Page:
Monday, December 31, 2007
Wednesday, December 19, 2007
Choices. Damned if you do, damned if you don't. The future is a black unknown, and when the decision is made, the consequences will fall into places accordingly. Everything in its right place.
Monday, November 19, 2007
If someone strikes you on one cheek, turn to him the other also. If someone takes your cloak, do not stop him from taking your tunic. Give to everyone who asks you, and if anyone takes what belongs to you, do not demand it back.Ah such a beautiful ideal. Transpose this to my everyday life:- JC
If someone manipulates you for their own gain, let yourself be manipulated. Don't retaliate, no, don't even resist, even when you are completely aware of how you are being used, just follow the
When someone asked to take a look at your logbook which you have meticulously completed with all the attention to details, you will gladly surrender it to them; Knowing that all your hard work will almost certainly be plagiarised within minutes, & completely aware that if discovered both you & that someone will be in deep trouble.
That my friends, is the way of Christ. The way to freedom. Hah, no wonder the world scorn at Christ. To be like Christ, is to be trampled by anyone who wants to take advantage over you, without even putting up a fight. Just as the charismatics love jumping around, claiming they are invincible with God on their side (& all that kind of nonsense), "Christians" around the world are fooling themselves & don't see what it really means to take up the cross & deny thyself -
To be a complete loser.
Sunday, November 18, 2007
The tension of trying to achieve both at once is strenous to me. Perhaps I've been doing it the wrong way? Did Christ not said, "For my yoke is easy and my burden is light"?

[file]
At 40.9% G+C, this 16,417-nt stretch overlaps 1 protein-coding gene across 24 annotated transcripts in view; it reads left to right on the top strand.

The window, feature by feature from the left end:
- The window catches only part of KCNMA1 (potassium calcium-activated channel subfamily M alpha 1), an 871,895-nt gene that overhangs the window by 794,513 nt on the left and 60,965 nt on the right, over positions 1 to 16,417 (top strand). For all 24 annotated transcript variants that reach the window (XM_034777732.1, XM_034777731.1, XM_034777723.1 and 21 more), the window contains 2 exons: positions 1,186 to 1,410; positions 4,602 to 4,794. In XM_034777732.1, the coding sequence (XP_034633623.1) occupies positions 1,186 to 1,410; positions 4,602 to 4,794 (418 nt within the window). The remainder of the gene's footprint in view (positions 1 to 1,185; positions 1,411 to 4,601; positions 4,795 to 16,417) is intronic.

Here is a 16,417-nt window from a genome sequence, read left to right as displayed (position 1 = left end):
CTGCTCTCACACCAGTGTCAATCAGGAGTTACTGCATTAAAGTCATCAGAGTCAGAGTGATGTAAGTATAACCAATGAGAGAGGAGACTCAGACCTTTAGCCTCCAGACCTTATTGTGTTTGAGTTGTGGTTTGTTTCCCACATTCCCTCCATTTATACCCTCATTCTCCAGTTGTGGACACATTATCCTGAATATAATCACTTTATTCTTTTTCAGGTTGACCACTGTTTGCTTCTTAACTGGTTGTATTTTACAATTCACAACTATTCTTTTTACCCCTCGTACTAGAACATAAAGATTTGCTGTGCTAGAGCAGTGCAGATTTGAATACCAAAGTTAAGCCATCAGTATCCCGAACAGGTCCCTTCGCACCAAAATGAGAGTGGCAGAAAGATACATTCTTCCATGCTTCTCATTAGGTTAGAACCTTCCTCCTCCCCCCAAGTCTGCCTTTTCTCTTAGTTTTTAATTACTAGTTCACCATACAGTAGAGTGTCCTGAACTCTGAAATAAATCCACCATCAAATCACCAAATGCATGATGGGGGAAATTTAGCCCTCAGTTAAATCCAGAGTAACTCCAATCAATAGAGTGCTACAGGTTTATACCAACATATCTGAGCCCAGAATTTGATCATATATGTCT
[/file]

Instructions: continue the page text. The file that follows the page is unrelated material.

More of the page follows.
Zealousness for God & good intentions to others do not strike me as an existential answer to the meaninglessness of life. What is the 'more' that I've been missing?
Thursday, October 25, 2007
Who's holding the driver's wheel? Definitely not me.
Am I stuck in a quicksand? Or am I moving at full speed towards oblivion?
Great. I'm entering another Dark Age again. Like how I was before I found Christ, and another one before I found Kierkegaard.
Excuse me as I disappear/go into hiding for awhile.
Dark times ahead.
Friday, October 12, 2007
“People go to church for the same reasons they go to a tavern: to stupefy themselves, to forget their misery, to imagine themselves, for a few minutes anyway, free and happy."
-- Mikhail Bakunin
This is probably one of the funniest quote I've ever came across which I also find most incredibly true - as I can personally testify for that. I am amazed myself with how far we're willing to deceive ourself in order to feel insulated, belonged and happy in a community.
"This has to be said; so let it now be said. Whoever you are, whatever in other respects your life may be, my friend, by ceasing to take part in the public worship of God, as it now is (with the claim that it is the Christianity of the New Testament), you have constantly one guilt the less, and that a great one: you do not take part in treating God as a fool."
-- Soren Kierkegaard
Tuesday, October 09, 2007
After all, was he not the one who creates division among humans during the Babel incident? By 'confusing our languages', God's intervention leads to the genesis of different culture & languages, religions & ethnicities. Is it not reasonable to reason that the inevitable conflicts between these different subgroups are (at least partly) God's handiwork?
I have never understand the story of Babel. What is God's ultimate purpose in causing a split (multiple splits?) within the human race? And why then, if it is his will that we will never be achieve true unity, did Christ pray for us to be one?